When you strike down on a ball, you allow the golf ball design to lift it. Dimples are on the ball to create lift which gives the ball spin and rise. Make sure you hit down on the ball and, in doing so, you’ll also maintain your lag.
Golf Lag Drills
In this section, I’ll talk about some drills you can practice to make sure that your golf swing has plenty of lag.
Swing Club Up-side Down Drill:
For the first drill, all you need is your golf club.
- Simply flip the golf club over, so you are gripping it near the head and the grip is down towards the ground.
- Take some normal practice swings. You’ll notice a whooshing noise at some point in your downswing.
- Work on pinpointing the exact place in your swing where the whoosh occurs.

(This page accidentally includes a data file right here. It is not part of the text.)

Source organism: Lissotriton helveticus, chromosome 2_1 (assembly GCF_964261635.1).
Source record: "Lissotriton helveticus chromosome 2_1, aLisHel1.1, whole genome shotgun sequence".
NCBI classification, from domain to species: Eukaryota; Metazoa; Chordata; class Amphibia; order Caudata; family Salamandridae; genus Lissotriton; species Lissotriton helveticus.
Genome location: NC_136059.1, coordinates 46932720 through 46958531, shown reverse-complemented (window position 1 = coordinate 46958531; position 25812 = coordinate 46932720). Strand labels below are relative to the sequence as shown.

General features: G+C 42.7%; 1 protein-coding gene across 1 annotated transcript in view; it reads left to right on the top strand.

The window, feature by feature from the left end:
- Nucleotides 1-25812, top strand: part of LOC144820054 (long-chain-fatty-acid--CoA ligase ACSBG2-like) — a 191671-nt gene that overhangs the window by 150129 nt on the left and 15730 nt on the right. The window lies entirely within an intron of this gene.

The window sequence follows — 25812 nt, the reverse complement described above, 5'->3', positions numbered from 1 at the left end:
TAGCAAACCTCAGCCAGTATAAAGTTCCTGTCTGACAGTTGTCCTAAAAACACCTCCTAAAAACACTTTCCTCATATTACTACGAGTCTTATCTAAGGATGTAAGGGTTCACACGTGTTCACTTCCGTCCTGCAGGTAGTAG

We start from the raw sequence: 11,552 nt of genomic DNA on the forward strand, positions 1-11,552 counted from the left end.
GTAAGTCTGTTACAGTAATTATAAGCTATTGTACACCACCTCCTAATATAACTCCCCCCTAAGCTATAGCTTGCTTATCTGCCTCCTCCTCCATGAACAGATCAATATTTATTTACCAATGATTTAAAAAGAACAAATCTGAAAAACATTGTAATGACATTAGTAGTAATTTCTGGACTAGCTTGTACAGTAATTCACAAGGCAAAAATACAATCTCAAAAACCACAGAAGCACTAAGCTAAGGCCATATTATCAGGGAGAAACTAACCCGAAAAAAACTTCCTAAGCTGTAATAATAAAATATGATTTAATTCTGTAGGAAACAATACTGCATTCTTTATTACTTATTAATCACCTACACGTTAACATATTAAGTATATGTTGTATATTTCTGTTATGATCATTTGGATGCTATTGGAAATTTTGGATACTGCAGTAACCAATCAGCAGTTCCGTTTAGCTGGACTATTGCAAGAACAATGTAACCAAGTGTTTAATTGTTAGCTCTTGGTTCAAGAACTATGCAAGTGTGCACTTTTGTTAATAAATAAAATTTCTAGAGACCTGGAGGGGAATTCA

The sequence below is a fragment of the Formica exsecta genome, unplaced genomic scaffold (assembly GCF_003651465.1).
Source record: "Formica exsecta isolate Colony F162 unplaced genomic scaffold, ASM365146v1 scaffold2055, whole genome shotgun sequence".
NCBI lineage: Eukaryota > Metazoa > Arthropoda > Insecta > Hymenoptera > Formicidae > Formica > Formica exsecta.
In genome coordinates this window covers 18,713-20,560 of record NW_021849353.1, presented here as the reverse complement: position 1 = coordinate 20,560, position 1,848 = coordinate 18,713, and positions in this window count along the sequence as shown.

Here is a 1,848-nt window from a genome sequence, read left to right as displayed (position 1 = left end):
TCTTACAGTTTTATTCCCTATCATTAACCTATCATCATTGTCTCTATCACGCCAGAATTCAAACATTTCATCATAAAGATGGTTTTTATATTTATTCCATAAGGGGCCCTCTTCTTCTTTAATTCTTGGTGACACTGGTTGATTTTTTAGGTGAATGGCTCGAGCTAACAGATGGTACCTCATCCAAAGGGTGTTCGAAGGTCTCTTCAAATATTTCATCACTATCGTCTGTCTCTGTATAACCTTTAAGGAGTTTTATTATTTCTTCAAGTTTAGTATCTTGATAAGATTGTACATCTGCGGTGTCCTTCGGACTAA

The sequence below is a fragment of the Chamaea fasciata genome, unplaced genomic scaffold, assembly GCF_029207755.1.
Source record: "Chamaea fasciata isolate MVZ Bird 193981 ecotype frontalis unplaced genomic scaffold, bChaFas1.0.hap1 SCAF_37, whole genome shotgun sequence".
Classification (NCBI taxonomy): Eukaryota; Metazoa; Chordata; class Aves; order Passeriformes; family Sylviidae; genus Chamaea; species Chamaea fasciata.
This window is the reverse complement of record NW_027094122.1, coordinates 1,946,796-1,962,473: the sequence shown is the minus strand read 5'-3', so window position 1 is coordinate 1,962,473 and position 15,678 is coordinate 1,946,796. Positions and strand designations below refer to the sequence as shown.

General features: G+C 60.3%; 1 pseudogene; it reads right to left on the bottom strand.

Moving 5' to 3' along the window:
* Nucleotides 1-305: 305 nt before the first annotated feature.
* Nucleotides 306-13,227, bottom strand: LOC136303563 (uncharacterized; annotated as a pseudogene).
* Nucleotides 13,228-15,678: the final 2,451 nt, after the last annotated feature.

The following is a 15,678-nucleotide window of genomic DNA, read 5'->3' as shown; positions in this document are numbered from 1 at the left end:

- The closer the whoosh is to the impact zone, the more lag and better release your swing has.
- If you hear the whoosh too early, that means you’ve lose your wrist hinge and allow the club to travel in front of the hands too early. This position of the sound means you are casting the golf club instead of maintaining a wrist hinge, and therefore, lag.
For this drill, some of you may find it a little difficult but it is well worth it.
- You’ll grip your golf club like normal, on the grip end of the golf club.
- Then, raise both of your ring fingers and pinkie fingers off the club.
- You should be gripping the club with only 6 fingers (both pointer fingers, both middle fingers, and both thumbs).
- Then take some slow swings; you can even hit some short shots like this.
- Then, the club will be forced to lag behind your hands.
- You ought to feel the whipping back and forth of the club even more than normal.